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March 4, 2010

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Corus admits to new safety breach

A steel manufacturer with several previous safety convictions has ended

up in the dock again after a worker suffered leg injuries.

The incident took place on 24 May 2008 at Corus UK Ltd’s factory in Skinningrove, East Cleveland. Team leader David Harrison, 41, was working on the mill floor where steel is rolled into long beams. He was trying to clear a blockage on the production line where a dolly and skids are used to move red-hot steel beams across the factory floor.

He was attempting to free a dolly that had become jammed, with the help of an operator who was activating the machine’s controls from a gantry above the mill floor. As the operator was unable to see Mr Harrison, instructions were relayed via a third man using a combination of hand signals and verbal commands.

The production line had not been isolated, so when the operator moved the controls, the dolly released and struck Mr Harrison’s right ankle. He suffered a fractured tibia and fibula and was unable to return to work for more than four months.

HSE inspector Bruno Porter said: “This incident could have easily been avoided but, instead, has left Mr Harrison with a badly injured leg, for which he still needs medical help.

“Our investigations found that relaying instructions through another person was common practice on the mill floor, as radios were not always available and the noise in the factory made them hard to use.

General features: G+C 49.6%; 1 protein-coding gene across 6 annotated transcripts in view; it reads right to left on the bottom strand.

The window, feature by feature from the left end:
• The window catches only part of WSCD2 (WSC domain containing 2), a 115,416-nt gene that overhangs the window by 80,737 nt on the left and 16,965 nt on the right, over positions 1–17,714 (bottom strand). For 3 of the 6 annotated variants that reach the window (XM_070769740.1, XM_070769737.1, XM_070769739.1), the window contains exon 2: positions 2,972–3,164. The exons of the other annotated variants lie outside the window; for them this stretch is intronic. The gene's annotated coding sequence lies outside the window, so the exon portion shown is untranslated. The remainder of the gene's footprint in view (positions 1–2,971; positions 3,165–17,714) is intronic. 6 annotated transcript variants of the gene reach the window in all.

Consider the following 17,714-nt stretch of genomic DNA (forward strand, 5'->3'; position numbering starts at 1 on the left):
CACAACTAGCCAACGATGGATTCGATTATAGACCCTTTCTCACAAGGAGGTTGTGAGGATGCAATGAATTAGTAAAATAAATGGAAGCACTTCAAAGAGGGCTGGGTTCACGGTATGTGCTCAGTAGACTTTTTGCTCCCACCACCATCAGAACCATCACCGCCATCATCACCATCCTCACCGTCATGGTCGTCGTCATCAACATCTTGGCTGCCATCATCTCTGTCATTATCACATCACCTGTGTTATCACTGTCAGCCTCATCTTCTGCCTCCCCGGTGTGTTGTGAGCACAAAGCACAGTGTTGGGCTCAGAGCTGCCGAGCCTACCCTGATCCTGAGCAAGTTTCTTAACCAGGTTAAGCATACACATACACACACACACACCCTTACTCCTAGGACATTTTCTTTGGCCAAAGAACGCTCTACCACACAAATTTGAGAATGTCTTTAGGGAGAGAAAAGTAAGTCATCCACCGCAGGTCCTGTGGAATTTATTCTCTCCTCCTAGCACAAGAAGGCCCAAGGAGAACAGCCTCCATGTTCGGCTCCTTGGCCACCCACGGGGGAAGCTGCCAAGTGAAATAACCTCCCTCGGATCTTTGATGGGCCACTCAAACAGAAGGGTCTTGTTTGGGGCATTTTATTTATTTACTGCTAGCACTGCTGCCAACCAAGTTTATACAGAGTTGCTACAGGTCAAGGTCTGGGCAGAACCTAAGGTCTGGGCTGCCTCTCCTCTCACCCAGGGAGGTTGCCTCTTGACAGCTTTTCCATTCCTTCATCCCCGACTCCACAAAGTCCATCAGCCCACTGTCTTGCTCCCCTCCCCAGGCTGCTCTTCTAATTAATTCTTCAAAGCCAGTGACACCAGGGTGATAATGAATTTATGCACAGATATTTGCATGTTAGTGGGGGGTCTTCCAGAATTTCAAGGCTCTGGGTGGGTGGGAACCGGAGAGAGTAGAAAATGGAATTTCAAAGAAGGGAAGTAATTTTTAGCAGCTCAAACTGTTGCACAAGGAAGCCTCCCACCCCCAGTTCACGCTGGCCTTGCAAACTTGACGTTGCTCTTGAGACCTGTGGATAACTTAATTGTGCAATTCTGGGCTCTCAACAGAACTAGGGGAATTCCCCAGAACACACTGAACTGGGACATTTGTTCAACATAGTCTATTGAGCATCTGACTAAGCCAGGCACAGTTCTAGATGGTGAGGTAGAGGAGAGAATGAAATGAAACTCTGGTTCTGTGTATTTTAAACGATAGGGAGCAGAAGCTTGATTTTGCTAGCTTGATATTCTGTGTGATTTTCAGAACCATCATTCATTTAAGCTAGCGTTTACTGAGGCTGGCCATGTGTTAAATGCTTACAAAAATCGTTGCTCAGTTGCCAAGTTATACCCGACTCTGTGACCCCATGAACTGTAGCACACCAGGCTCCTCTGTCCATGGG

“Despite the fact that clearing jams in machinery was a common operation, there was no record of a suitable and sufficient risk assessment for this activity and no recorded safe system of work in place.”

The firm appeared at Teesside Magistrates’ Court on 1 March and pleaded guilty to breaching s2(1) of the HSWA 1974, and reg. 3(1) of the Management of Health and Safety at Work Regulations 1999. It was fined £5000 and ordered to pay full costs of £5074.

In mitigation, the company said it had entered an early plea and cooperated with the HSE’s investigation. Following the accident it carried out a fresh risk assessment and brought forward a planned programme to introduced a key-lock isolation system.

Inspector Porter added: “While Corus was aware of the hazards and had implemented safe operating procedures to deal with some of the risks, it failed to install a full safe isolation system, which had been identified as necessary prior to the incident.”

Corus has 13 previous safety convictions over the last 10 years, including a £1.3 million fine following the death of three steel workers in a massive blast furnace explosion at it’s Port Talbot site.

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